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U.S. proposes to release Gitmo detainee to Afghanistan

  • Story Highlights
  • Government backs off threat to try detainee on criminal charges in U.S. federal court
  • Lawyers want more time to arrange for Mohammad Jawad's return to Afghanistan
  • Proposal comes after judge in case indicated she may release Jawad
  • Jawad's fate after he returns to custody of Afghanistan unclear
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WASHINGTON (CNN) -- The Obama administration Wednesday ducked a potential confrontation with a federal judge Thursday, signaling in court documents that authorities are willing to release a Guantanamo detainee within about three weeks.

A judge ruled government lawyers cannot use statements Mohammad Jawad made during alleged torture.

A judge ruled government lawyers cannot use statements Mohammad Jawad made during alleged torture.

In a closely watched case, government lawyers backed away from a threat they issued last week to bring criminal charges against Mohammed Jawad in U.S. federal court.

The government said it needed seven more days to report its intentions to Congress and another 15 days to make the logistical arrangements to transfer Jawad to his native Afghanistan.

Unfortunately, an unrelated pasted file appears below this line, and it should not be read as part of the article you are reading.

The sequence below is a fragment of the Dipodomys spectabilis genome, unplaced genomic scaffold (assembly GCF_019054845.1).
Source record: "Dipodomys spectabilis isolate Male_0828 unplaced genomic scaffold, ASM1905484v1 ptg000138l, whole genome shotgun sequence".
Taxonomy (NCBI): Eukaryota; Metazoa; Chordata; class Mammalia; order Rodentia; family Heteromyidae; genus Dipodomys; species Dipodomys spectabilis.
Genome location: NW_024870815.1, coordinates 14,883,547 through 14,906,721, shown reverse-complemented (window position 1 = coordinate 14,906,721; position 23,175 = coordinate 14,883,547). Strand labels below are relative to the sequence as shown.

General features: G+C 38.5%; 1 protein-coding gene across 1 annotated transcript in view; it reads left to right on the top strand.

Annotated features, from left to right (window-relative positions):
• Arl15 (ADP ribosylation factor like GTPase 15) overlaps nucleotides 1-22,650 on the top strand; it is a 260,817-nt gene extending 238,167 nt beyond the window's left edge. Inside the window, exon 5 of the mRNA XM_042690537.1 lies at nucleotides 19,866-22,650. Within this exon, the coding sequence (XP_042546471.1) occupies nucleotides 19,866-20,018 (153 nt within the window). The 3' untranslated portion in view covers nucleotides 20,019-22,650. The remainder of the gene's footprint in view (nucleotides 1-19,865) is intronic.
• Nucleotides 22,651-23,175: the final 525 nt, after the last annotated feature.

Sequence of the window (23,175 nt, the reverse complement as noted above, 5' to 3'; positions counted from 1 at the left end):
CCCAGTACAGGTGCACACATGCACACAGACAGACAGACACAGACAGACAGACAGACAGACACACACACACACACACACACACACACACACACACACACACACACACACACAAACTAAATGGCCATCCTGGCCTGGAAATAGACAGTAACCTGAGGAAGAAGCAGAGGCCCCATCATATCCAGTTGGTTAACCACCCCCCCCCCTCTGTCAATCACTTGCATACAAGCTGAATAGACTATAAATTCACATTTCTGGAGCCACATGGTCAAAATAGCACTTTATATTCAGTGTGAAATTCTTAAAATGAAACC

The government and Jawad's ACLU lawyers will appear before U.S. District Court Judge Ellen Huvelle in Washington on Thursday, when she is expected to rule on the government's new proposal to resolve the ongoing dispute.

Huvelle has displayed impatience with the government, indicating in a recent hearing she may order the immediate release of Jawad over the government's objections.

The tensions raised the prospect of a constitutional battle over the limits of presidential authority to continue to hold prisoners despite court rulings they could no longer be detained without trial.

Jawad has been held in captivity at the Guantanamo prison since 2002 when he was captured and detained for allegedly throwing a hand grenade at a U.S. military jeep in Kabul, Afghanistan. Two U.S. servicemen and their Afghan translator were injured.

Under pressure from Huvelle, government lawyers last week agreed they would stop using statements Jawad made incriminating himself after he was allegedly tortured by Afghan officials.

The government proposal says it would "promptly release petitioner Jawad from detention at the U.S. Naval Station at Guantanamo Bay and transfer him to the custody of the receiving government."

The court document does not indicate what Jawad's fate may be after he is in the custody of the Afghanistan government authorities.

All About Guantanamo BayU.S. Department of Justice

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